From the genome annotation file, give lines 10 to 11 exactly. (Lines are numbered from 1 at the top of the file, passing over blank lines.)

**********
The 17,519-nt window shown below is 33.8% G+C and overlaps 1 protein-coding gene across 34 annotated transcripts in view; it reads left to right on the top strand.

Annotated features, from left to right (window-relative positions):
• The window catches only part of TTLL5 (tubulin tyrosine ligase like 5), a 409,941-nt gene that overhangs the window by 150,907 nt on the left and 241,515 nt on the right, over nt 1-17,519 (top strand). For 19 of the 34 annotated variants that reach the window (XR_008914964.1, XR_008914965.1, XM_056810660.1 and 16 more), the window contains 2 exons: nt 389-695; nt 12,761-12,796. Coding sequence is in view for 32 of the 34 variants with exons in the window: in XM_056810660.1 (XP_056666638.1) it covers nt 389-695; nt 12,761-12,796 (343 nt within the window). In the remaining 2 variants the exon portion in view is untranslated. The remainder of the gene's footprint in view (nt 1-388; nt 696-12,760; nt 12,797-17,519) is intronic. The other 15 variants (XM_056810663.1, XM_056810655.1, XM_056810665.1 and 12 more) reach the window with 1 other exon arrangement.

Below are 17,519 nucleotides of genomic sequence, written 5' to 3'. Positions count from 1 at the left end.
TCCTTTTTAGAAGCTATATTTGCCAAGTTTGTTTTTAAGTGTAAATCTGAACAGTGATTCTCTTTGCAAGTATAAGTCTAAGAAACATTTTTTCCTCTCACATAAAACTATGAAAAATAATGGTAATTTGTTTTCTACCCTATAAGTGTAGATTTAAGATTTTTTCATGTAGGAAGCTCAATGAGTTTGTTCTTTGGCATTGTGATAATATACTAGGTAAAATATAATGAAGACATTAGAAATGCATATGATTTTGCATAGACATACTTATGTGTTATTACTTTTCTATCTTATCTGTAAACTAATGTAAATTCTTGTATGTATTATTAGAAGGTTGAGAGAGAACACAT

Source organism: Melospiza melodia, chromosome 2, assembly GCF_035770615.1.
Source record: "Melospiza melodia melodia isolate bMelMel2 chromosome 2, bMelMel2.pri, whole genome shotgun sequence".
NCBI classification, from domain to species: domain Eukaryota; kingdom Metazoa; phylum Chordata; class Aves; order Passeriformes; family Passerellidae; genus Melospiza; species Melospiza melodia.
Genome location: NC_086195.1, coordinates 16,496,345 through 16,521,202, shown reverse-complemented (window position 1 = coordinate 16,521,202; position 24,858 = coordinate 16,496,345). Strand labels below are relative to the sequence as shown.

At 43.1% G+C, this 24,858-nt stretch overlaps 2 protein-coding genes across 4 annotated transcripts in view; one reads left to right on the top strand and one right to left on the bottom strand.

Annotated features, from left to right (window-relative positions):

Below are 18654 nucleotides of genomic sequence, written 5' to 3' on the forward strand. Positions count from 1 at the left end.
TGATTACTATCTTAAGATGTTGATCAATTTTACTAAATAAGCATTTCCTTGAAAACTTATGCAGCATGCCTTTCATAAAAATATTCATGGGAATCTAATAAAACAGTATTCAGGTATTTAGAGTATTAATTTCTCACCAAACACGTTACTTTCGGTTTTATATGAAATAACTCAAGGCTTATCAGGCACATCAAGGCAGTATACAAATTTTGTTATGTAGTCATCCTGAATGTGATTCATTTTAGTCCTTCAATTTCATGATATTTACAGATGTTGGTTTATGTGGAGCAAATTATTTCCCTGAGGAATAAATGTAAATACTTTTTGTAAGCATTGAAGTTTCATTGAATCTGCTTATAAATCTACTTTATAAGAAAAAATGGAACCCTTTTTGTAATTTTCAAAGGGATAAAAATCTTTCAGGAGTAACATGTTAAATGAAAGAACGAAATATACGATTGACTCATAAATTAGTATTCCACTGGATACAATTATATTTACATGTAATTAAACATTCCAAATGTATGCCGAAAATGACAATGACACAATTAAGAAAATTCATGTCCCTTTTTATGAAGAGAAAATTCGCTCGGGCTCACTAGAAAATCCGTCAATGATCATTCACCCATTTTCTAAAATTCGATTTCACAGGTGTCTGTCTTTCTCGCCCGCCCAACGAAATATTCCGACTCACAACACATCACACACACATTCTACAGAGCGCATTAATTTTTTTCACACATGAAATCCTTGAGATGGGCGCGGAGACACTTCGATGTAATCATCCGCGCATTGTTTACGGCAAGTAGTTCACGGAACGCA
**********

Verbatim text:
At 43.1% G+C, this 24,858-nt stretch overlaps 2 protein-coding genes across 4 annotated transcripts in view; one reads left to right on the top strand and one right to left on the bottom strand.

Annotated features, from left to right (window-relative positions):